Stress, depressive symptoms, and smoking cessation among pregnant women

Evette J. Ludman, Colleen M. McBride, Jennifer Clark Nelson, Susan J. Curry, Louis C. Grothaus, Harry A Lando, Phyllis L. Pirie

Research output: Contribution to journalArticlepeer-review

84 Scopus citations

Abstract

Perceived stress and depressive symptoms were examined as correlates and predictors of smoking cessation during pregnancy in a sample of 819 pregnant smokers (454 baseline smokers and 365 baseline quitters). Women who quit early in pregnancy had lower levels of stress and depressive symptoms than baseline smokers. Adjusting for level of addiction and other demographic factors related to stress and depressive symptoms eliminated the significant association between depressive symptoms and smoking cessation. Lower levels of stress and depressive symptoms were not predictive of cessation in later pregnancy. Prenatal healthcare providers should continue to assess level of addiction and provide targeted intensive cessation interventions. Interventions that reduce stress and depression may also be of benefit to women who are continuing smokers in early pregnancy.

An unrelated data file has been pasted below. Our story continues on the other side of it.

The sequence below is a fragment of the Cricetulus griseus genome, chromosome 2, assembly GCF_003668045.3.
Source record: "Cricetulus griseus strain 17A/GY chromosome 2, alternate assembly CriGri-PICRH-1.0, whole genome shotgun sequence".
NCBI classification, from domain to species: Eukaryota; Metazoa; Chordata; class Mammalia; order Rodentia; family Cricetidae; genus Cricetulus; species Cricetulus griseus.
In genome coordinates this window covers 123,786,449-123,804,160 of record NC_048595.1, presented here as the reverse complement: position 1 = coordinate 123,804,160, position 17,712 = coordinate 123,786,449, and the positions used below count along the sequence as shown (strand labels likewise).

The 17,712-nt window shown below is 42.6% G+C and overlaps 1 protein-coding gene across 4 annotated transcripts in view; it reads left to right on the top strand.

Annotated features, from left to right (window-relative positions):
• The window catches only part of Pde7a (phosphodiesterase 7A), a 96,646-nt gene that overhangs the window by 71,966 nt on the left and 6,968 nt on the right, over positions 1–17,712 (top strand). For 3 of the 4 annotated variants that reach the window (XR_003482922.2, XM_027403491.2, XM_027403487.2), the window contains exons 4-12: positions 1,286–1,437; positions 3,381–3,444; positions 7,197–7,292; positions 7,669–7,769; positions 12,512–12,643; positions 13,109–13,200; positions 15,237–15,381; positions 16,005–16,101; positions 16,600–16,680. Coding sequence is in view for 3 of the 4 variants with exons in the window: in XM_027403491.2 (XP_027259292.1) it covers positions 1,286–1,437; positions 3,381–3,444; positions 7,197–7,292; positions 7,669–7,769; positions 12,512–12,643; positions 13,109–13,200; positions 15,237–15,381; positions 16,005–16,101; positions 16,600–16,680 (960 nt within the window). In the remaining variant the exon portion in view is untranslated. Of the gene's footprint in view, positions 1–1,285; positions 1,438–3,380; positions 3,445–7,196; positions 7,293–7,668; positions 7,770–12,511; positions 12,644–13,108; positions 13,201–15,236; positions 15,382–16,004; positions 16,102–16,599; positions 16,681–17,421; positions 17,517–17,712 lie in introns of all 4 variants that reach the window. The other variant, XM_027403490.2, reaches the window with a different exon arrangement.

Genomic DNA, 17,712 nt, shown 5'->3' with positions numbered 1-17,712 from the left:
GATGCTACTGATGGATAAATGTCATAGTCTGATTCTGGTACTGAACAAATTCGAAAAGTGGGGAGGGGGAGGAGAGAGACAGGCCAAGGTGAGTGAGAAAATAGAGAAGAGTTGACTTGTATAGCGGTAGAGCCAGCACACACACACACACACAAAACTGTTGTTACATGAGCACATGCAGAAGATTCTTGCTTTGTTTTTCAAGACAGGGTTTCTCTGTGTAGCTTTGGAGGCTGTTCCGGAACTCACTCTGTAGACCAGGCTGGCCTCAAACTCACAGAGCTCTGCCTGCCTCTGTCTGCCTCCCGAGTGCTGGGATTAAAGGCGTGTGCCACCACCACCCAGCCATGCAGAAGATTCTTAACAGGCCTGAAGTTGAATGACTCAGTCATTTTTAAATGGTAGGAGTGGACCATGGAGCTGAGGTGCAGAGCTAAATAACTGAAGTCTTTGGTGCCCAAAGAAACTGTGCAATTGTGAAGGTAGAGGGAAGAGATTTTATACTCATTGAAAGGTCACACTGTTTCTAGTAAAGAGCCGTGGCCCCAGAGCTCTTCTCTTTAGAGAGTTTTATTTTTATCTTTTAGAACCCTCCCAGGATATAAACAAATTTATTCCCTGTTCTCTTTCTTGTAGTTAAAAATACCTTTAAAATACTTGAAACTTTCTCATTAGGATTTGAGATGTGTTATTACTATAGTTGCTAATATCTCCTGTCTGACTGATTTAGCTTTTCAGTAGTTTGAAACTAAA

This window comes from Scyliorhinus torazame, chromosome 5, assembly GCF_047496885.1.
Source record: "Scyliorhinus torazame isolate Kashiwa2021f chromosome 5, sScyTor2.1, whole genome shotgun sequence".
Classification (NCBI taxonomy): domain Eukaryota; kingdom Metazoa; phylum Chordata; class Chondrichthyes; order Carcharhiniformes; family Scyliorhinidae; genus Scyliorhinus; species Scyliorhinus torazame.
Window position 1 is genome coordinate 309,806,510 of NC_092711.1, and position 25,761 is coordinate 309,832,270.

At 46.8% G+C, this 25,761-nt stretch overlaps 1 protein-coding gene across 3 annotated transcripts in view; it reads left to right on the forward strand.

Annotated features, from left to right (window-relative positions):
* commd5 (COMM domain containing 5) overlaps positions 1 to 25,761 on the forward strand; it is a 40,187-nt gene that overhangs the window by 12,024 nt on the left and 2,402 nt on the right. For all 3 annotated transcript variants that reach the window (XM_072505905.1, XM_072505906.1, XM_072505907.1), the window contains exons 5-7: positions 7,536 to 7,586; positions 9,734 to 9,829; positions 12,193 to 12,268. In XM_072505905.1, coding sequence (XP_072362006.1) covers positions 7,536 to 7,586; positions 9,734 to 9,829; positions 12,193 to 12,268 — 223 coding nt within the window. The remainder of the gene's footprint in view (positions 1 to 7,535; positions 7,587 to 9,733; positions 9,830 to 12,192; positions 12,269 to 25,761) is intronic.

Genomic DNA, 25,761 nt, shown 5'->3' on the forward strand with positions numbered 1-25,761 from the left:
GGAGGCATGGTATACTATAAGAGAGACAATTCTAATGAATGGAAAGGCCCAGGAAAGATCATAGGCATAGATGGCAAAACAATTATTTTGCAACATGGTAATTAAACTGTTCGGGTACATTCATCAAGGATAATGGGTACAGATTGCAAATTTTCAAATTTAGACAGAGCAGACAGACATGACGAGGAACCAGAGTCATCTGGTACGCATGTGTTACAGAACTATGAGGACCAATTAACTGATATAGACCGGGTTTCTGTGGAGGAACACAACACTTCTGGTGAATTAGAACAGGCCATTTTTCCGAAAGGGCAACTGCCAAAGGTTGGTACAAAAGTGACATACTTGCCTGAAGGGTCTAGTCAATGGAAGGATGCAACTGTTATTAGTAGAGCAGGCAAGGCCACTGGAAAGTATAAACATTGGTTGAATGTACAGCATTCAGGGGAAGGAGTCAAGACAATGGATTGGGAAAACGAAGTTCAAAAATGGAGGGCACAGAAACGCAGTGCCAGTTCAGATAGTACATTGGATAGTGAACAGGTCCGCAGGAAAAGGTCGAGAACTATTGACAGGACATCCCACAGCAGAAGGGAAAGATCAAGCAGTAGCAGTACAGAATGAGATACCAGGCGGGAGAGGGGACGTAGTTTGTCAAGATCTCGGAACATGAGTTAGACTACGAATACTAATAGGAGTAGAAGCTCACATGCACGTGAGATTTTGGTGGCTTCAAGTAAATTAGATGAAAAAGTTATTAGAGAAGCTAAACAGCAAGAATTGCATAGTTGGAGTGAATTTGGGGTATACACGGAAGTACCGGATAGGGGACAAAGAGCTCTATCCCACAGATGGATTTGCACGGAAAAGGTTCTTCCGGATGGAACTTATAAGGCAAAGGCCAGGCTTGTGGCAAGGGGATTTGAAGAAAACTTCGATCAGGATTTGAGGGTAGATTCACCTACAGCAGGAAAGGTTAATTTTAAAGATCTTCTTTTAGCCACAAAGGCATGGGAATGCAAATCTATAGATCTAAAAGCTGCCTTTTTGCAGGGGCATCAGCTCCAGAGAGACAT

Original languageEnglish (US)
Pages (from-to)21-27
Number of pages7
JournalHealth Psychology
Volume19
Issue number1
DOIs
StatePublished - 2000

Keywords

  • Depressive symptoms
  • Pregnancy
  • Smoking cessation
  • Stress

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